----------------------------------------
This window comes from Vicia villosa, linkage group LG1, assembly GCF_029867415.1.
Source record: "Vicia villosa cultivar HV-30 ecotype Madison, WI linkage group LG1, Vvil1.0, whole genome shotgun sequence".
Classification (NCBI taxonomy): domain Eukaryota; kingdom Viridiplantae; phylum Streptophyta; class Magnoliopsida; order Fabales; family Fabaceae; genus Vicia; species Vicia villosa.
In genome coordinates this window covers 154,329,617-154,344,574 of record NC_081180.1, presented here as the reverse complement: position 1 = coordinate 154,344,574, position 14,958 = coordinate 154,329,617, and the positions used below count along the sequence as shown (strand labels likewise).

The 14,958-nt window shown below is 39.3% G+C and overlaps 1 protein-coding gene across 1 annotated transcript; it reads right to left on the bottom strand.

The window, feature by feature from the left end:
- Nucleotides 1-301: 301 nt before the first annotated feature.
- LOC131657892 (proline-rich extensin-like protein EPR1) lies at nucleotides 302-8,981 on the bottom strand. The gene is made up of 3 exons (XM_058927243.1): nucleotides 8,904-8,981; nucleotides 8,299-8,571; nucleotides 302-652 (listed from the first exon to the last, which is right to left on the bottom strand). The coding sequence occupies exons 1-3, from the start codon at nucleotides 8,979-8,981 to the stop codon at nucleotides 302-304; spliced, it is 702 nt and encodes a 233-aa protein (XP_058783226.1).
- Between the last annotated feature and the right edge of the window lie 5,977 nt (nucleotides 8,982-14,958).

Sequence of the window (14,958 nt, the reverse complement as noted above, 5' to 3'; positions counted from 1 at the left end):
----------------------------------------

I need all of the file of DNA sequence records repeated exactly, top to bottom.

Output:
This window comes from Vicia villosa, linkage group LG1, assembly GCF_029867415.1.
Source record: "Vicia villosa cultivar HV-30 ecotype Madison, WI linkage group LG1, Vvil1.0, whole genome shotgun sequence".
Classification (NCBI taxonomy): domain Eukaryota; kingdom Viridiplantae; phylum Streptophyta; class Magnoliopsida; order Fabales; family Fabaceae; genus Vicia; species Vicia villosa.
In genome coordinates this window covers 154,329,617-154,344,574 of record NC_081180.1, presented here as the reverse complement: position 1 = coordinate 154,344,574, position 14,958 = coordinate 154,329,617, and the positions used below count along the sequence as shown (strand labels likewise).

The 14,958-nt window shown below is 39.3% G+C and overlaps 1 protein-coding gene across 1 annotated transcript; it reads right to left on the bottom strand.

The window, feature by feature from the left end:
- Nucleotides 1-301: 301 nt before the first annotated feature.
- LOC131657892 (proline-rich extensin-like protein EPR1) lies at nucleotides 302-8,981 on the bottom strand. The gene is made up of 3 exons (XM_058927243.1): nucleotides 8,904-8,981; nucleotides 8,299-8,571; nucleotides 302-652 (listed from the first exon to the last, which is right to left on the bottom strand). The coding sequence occupies exons 1-3, from the start codon at nucleotides 8,979-8,981 to the stop codon at nucleotides 302-304; spliced, it is 702 nt and encodes a 233-aa protein (XP_058783226.1).
- Between the last annotated feature and the right edge of the window lie 5,977 nt (nucleotides 8,982-14,958).

Sequence of the window (14,958 nt, the reverse complement as noted above, 5' to 3'; positions counted from 1 at the left end):